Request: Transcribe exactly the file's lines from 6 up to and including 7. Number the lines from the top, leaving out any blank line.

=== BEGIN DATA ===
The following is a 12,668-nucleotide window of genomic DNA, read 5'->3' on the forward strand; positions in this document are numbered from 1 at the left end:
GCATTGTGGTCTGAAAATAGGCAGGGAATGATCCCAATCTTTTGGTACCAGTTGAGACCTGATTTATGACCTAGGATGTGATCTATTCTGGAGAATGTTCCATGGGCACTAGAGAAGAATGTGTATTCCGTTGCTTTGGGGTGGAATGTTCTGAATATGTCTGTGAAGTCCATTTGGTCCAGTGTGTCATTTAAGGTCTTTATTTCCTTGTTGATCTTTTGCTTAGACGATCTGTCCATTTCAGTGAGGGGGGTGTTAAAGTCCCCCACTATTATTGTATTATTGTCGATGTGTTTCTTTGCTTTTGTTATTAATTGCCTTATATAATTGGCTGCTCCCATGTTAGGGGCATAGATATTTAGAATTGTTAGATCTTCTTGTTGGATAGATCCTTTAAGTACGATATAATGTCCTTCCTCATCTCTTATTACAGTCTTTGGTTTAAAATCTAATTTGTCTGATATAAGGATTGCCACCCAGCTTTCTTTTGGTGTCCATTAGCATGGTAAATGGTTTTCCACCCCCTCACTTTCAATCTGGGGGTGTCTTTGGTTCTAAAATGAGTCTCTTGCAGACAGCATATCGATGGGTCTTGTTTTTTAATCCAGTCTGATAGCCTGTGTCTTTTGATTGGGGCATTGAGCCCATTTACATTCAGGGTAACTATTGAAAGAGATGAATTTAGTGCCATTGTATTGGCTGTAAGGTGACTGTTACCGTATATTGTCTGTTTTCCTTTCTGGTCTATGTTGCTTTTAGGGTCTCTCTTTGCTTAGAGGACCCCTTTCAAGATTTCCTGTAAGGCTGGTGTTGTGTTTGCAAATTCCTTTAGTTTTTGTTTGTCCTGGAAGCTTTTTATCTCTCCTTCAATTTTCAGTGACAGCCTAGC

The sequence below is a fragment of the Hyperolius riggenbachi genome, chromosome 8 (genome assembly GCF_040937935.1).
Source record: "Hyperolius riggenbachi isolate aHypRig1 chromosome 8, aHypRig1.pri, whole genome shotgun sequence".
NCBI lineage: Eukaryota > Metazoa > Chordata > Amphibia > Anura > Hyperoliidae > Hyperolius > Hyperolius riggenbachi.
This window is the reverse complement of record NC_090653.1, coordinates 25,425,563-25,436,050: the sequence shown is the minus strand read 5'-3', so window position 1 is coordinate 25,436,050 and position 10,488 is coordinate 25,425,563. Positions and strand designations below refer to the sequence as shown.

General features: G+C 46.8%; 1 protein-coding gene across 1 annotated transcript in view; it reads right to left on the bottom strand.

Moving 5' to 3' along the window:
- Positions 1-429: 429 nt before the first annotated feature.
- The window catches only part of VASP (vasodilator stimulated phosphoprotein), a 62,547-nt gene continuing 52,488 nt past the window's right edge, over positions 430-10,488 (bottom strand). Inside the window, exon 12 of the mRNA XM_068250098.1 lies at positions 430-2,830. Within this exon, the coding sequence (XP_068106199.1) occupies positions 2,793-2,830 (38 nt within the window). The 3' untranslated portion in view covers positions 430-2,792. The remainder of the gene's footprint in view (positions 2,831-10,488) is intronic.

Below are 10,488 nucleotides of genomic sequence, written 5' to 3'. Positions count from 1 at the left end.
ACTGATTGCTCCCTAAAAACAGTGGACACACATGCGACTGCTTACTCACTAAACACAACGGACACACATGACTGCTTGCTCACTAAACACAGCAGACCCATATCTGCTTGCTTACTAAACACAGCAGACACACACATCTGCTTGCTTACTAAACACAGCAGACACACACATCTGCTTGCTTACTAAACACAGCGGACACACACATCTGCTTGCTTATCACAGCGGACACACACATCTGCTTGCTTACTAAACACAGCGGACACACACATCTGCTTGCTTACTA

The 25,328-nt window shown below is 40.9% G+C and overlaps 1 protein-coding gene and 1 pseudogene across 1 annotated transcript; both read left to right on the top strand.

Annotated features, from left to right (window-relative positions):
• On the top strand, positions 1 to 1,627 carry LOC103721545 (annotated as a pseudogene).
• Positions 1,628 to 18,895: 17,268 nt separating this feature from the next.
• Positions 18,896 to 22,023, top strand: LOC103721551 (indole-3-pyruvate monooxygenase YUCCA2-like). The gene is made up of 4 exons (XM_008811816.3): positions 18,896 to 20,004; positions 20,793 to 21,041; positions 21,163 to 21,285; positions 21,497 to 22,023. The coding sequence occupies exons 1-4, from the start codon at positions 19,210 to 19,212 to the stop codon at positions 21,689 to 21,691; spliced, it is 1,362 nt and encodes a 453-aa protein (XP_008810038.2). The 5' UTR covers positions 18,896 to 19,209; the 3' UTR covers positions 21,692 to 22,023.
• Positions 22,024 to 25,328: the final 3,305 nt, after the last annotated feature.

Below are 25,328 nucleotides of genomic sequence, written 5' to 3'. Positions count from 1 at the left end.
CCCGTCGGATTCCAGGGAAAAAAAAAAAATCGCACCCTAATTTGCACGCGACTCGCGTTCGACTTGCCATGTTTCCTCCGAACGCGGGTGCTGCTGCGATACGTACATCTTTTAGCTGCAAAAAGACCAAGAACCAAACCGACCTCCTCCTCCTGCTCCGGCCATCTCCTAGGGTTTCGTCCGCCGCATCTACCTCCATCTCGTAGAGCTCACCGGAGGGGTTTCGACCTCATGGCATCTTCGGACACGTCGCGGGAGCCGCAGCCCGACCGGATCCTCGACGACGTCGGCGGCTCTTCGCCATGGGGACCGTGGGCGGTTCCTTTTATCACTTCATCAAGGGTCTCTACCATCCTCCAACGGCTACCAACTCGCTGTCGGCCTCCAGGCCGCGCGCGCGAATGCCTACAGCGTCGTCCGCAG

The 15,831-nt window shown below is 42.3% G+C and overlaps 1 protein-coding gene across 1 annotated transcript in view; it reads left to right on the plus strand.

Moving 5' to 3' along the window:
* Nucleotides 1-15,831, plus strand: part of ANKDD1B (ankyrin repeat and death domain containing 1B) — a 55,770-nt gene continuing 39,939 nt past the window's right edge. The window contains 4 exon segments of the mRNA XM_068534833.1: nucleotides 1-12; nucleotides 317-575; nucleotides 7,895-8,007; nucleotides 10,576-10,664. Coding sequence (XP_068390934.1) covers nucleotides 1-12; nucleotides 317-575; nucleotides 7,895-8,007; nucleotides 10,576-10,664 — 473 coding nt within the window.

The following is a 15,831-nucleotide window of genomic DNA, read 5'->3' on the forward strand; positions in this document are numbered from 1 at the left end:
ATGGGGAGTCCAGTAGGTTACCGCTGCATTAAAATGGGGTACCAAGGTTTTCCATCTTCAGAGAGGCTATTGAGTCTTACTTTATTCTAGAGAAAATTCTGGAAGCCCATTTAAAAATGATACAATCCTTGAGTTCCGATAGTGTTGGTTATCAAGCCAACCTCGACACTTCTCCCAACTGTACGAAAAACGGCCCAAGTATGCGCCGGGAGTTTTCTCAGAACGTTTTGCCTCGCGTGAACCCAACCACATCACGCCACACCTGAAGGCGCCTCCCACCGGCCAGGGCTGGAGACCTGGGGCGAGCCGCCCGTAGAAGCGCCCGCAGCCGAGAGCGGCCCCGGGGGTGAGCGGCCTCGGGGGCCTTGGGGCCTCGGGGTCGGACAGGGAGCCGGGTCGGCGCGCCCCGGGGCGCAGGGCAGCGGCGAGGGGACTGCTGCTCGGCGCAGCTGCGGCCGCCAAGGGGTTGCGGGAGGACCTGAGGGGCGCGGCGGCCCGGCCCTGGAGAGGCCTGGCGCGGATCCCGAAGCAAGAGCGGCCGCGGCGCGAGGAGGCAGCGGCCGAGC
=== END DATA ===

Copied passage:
This window is the reverse complement of record NC_090653.1, coordinates 25,425,563-25,436,050: the sequence shown is the minus strand read 5'-3', so window position 1 is coordinate 25,436,050 and position 10,488 is coordinate 25,425,563. Positions and strand designations below refer to the sequence as shown.

General features: G+C 46.8%; 1 protein-coding gene across 1 annotated transcript in view; it reads right to left on the bottom strand.